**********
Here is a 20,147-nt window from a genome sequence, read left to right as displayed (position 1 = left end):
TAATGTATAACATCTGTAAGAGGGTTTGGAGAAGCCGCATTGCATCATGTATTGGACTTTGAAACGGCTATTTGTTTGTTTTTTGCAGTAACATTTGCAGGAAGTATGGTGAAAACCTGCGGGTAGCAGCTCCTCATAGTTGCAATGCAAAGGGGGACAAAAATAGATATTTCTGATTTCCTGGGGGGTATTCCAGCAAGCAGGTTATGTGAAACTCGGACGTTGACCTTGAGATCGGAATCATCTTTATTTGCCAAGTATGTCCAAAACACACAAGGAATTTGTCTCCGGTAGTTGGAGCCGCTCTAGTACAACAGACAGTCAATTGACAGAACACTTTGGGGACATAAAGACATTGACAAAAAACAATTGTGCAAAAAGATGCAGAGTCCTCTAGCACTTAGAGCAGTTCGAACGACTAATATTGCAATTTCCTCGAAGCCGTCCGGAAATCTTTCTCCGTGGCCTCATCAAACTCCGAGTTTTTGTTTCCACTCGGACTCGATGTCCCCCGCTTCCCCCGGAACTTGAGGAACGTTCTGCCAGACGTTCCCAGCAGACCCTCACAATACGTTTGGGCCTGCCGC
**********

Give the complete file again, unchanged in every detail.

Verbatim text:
Here is a 20,147-nt window from a genome sequence, read left to right as displayed (position 1 = left end):
TAATGTATAACATCTGTAAGAGGGTTTGGAGAAGCCGCATTGCATCATGTATTGGACTTTGAAACGGCTATTTGTTTGTTTTTTGCAGTAACATTTGCAGGAAGTATGGTGAAAACCTGCGGGTAGCAGCTCCTCATAGTTGCAATGCAAAGGGGGACAAAAATAGATATTTCTGATTTCCTGGGGGGTATTCCAGCAAGCAGGTTATGTGAAACTCGGACGTTGACCTTGAGATCGGAATCATCTTTATTTGCCAAGTATGTCCAAAACACACAAGGAATTTGTCTCCGGTAGTTGGAGCCGCTCTAGTACAACAGACAGTCAATTGACAGAACACTTTGGGGACATAAAGACATTGACAAAAAACAATTGTGCAAAAAGATGCAGAGTCCTCTAGCACTTAGAGCAGTTCGAACGACTAATATTGCAATTTCCTCGAAGCCGTCCGGAAATCTTTCTCCGTGGCCTCATCAAACTCCGAGTTTTTGTTTCCACTCGGACTCGATGTCCCCCGCTTCCCCCGGAACTTGAGGAACGTTCTGCCAGACGTTCCCAGCAGACCCTCACAATACGTTTGGGCCTGCCGC